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Articles: Technology

In the move to 1:1 computing, school district leaders are increasingly looking for alternatives to traditional PCs and laptops, and for many districts, the go-to device is the iPad. But now, for a growing roster of Apple competitors, the time has come to give the iPad a run for its money.

As Common Core implementation begins, education publishers are creating products that align with the standards and take advantage of technology that elicits student engagement.

“Technology, used effectively, can help all students meet and exceed the rigorous learning goals embedded in the Common Core by providing access to tools and resources that personalize instruction and creating rich, engaging and relevant learning environments,” according to a statement from the International Society for Technology in Education.

In the 21st-century classroom, K12 students are no longer practicing math equations at the chalkboard. Instead, math instruction has evolved into online and software-based programs that make learning interactive, challenging, and fun. The following math software programs do just that, as well as adapt to a student’s individual needs and skill level and provide much-needed information to teachers and parents. 

Democratic Education in Practice

Teachers College Press

Lauren Innovations
NaviGate Prepared

As districts transition into the digital age, technology certification programs are growing in number to meet the needs of tech-savvy students.

As tablet integration becomes increasingly prominent in U.S. classrooms, administrators face challenges preparing district infrastructures, teachers, students and parents for a shift to digital learning.

Here are some tips from two district leaders who have successfully undergone the change to those considering a move to tablets.

Education content publishers say they are far from discontinuing traditional printed resources.

A 2010 Scholastic-Gates Foundation study of 40,000 pre-K12 teachers, “Primary Sources: America’s Teachers on America’s Schools,” found that 80 percent of high school students continue to get reading material primarily from school libraries. And a 2012 Pew Internet and American Life survey, “Reading Habits in Different Communities,” found that 90-93 percent of readers still preferred print books over e-books.

A major obstacle for libraries in transitioning to digital content includes lacking a standard publishing model, primarily for popular fiction, says Ann Fondren, coordinator of library services for Spotsylvania County (Va.) Public Schools.

cyber cafe

If your school librarians are feeling beleaguered these days, well, they have good reason. Consider:

• The ranks of certified school librarians have been decimated in recent years by districts struggling to balance budgets.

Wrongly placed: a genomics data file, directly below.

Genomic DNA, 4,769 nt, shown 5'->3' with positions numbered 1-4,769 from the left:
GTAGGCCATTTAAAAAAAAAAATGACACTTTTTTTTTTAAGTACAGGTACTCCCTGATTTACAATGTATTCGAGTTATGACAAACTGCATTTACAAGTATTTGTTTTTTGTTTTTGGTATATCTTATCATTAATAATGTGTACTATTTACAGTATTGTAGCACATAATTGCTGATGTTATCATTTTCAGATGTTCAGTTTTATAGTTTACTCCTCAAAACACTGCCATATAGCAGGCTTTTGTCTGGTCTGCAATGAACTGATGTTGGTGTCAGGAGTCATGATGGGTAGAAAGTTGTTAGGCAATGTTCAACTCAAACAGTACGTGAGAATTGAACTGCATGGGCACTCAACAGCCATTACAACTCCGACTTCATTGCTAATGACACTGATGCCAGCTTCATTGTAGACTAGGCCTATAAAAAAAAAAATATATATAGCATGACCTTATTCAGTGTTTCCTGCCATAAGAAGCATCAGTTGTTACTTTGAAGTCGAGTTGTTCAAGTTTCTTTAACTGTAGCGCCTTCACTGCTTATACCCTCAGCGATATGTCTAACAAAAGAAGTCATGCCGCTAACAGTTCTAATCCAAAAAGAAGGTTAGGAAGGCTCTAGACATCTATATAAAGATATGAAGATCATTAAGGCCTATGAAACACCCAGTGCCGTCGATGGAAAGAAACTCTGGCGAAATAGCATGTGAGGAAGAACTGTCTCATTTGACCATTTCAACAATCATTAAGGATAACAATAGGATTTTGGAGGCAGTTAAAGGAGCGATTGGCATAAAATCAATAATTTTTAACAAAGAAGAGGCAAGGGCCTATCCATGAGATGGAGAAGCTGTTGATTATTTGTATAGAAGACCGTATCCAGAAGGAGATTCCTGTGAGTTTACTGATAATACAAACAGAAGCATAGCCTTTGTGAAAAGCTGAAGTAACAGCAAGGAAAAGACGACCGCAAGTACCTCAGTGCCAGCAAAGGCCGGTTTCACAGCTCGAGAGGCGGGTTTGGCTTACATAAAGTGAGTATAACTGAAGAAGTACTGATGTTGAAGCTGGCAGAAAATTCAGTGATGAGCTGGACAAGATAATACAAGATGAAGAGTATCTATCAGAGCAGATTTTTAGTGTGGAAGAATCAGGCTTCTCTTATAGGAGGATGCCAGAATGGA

• The explosive growth of anywhere-anytime digital content in K12 districts threatens to make the concept of library-as-media-center an anachronism.

Glastonbury (Conn.) Public Schools is the latest district to roll out a plan to provide iPads to its 2,200 high school students—and it is only the first step to significantly reduce textbook costs and focus on providing a 21st-century learning environment for its students.

Five years ago, the Mooresville Graded School District in North Carolina went digital, with laptops and MacBook Air computers districtwide.

The district has not purchased a textbook in over five years, with the exception of those required for high school Advanced Placement classes.

A Griegos Elementary School student in Albuquerque uses an iPad in the library, which has a portable cart of about 30 iPads—known as Computers on Wheels.

For years, there’s been an ongoing discussion about the digital divide between the “haves” and the “have nots.” As technology has advanced, so has that gap, which is driving fundamental changes in how we work, learn, and live.

Administrators, educators, and nonprofit entities nationwide have been trying to lessen that gap over the past decade. With newer, lighter technologies like tablets and ultra-light laptops like the MacBook Air, some schools are considering getting rid of textbooks altogether and going digital.

Helen Gooch, middle,  the instructional technology coordinator for Clarksville-Montgomery (Tenn.) School District, is with two technology integration coaches at the Kilobyte training lab at Greenwood Technology Center, getting quick tips for using Windows 8.

The Windows 8 operating system, which splashed on the market in October 2012, is changing the landscape of Microsoft-based computers. The once traditional PC operating system is making the move toward a more mobile, tablet-based environment in schools. With it comes a drastic change that will affect how educators interact with computers in a Windows-based system. The last major change in Windows OS was in 1995, says Cameron Evans, Microsoft’s chief technology officer for U.S. education. “The world has changed,” Evans says.